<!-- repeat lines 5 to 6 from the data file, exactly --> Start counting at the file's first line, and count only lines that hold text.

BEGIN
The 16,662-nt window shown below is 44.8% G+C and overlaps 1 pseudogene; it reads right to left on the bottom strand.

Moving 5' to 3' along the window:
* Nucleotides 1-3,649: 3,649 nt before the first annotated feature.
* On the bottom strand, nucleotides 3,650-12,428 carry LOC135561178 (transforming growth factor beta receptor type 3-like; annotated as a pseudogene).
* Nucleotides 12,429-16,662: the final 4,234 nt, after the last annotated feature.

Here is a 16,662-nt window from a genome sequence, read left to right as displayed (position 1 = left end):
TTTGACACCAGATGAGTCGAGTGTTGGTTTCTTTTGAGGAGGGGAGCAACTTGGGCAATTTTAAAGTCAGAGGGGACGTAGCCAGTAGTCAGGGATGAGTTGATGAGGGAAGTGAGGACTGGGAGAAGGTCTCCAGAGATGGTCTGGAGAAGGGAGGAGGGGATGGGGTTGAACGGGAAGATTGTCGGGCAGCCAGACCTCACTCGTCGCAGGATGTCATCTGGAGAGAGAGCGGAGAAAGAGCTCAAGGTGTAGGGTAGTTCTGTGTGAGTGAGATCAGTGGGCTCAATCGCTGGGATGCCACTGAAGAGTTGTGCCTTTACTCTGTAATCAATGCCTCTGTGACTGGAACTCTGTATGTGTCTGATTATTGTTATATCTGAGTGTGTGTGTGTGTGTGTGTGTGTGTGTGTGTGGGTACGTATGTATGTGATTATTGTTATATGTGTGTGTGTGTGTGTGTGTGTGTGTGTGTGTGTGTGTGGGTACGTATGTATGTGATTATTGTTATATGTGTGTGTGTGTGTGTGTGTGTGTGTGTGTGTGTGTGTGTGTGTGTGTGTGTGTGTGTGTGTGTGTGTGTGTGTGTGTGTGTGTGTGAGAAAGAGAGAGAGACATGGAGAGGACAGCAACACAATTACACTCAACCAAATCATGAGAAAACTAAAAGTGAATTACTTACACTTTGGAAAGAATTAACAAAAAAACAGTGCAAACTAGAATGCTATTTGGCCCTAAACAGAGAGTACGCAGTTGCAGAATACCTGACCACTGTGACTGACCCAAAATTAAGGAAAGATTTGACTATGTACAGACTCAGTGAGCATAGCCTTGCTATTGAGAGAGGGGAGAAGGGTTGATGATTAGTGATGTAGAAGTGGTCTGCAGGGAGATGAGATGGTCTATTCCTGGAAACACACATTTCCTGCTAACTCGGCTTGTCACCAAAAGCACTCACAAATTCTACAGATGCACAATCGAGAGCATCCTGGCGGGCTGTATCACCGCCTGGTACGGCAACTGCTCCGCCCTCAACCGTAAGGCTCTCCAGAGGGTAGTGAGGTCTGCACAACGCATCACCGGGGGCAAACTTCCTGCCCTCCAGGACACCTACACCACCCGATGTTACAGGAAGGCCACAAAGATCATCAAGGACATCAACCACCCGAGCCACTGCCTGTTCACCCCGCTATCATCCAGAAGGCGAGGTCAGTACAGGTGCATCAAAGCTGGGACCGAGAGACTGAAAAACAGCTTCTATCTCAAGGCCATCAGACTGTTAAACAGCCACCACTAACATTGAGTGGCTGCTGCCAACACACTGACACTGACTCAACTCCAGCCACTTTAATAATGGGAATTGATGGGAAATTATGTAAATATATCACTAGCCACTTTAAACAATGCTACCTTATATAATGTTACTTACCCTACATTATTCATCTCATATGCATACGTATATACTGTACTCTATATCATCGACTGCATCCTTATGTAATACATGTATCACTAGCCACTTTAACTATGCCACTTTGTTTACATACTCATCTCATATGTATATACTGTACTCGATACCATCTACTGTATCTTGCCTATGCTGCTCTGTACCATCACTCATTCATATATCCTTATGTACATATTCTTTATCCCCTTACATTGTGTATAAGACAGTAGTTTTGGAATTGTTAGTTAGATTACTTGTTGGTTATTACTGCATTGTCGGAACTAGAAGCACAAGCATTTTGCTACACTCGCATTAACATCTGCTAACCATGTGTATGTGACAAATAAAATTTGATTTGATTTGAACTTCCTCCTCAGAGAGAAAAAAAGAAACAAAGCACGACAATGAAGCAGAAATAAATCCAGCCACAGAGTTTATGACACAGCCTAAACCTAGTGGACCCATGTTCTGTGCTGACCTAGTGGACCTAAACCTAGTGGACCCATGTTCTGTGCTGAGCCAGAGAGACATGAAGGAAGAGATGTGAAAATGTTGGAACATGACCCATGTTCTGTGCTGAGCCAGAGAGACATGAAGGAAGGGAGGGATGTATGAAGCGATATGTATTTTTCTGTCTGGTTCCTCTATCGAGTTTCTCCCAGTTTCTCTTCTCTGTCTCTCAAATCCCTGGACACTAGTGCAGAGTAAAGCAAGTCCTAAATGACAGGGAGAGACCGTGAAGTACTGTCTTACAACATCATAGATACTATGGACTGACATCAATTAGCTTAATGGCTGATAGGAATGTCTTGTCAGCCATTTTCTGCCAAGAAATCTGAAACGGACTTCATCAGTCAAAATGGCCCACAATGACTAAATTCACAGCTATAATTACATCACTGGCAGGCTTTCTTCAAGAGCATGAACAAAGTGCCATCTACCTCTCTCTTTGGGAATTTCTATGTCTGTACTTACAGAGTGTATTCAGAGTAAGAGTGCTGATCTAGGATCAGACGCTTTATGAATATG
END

* Nucleotides 12,429-16,662: the final 4,234 nt, after the last annotated feature.

Here is a 16,662-nt window from a genome sequence, read left to right as displayed (position 1 = left end):